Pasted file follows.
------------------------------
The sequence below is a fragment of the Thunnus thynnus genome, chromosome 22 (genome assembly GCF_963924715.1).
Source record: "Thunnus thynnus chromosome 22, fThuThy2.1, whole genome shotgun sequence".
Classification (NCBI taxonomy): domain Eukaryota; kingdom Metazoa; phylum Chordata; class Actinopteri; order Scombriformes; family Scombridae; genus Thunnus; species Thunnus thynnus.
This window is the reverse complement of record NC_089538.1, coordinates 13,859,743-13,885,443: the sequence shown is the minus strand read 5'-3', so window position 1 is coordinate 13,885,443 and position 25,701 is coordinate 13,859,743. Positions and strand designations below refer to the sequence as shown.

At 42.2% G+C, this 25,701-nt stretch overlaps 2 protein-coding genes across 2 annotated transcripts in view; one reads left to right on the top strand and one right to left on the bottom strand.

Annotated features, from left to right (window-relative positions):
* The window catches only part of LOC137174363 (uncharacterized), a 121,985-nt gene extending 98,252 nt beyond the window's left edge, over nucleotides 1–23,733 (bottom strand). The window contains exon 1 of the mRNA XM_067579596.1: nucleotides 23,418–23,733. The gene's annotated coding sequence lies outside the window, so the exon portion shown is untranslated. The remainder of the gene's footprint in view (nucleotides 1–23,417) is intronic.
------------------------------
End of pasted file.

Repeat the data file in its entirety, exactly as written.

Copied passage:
The sequence below is a fragment of the Thunnus thynnus genome, chromosome 22 (genome assembly GCF_963924715.1).
Source record: "Thunnus thynnus chromosome 22, fThuThy2.1, whole genome shotgun sequence".
Classification (NCBI taxonomy): domain Eukaryota; kingdom Metazoa; phylum Chordata; class Actinopteri; order Scombriformes; family Scombridae; genus Thunnus; species Thunnus thynnus.
This window is the reverse complement of record NC_089538.1, coordinates 13,859,743-13,885,443: the sequence shown is the minus strand read 5'-3', so window position 1 is coordinate 13,885,443 and position 25,701 is coordinate 13,859,743. Positions and strand designations below refer to the sequence as shown.

At 42.2% G+C, this 25,701-nt stretch overlaps 2 protein-coding genes across 2 annotated transcripts in view; one reads left to right on the top strand and one right to left on the bottom strand.

Annotated features, from left to right (window-relative positions):
* The window catches only part of LOC137174363 (uncharacterized), a 121,985-nt gene extending 98,252 nt beyond the window's left edge, over nucleotides 1–23,733 (bottom strand). The window contains exon 1 of the mRNA XM_067579596.1: nucleotides 23,418–23,733. The gene's annotated coding sequence lies outside the window, so the exon portion shown is untranslated. The remainder of the gene's footprint in view (nucleotides 1–23,417) is intronic.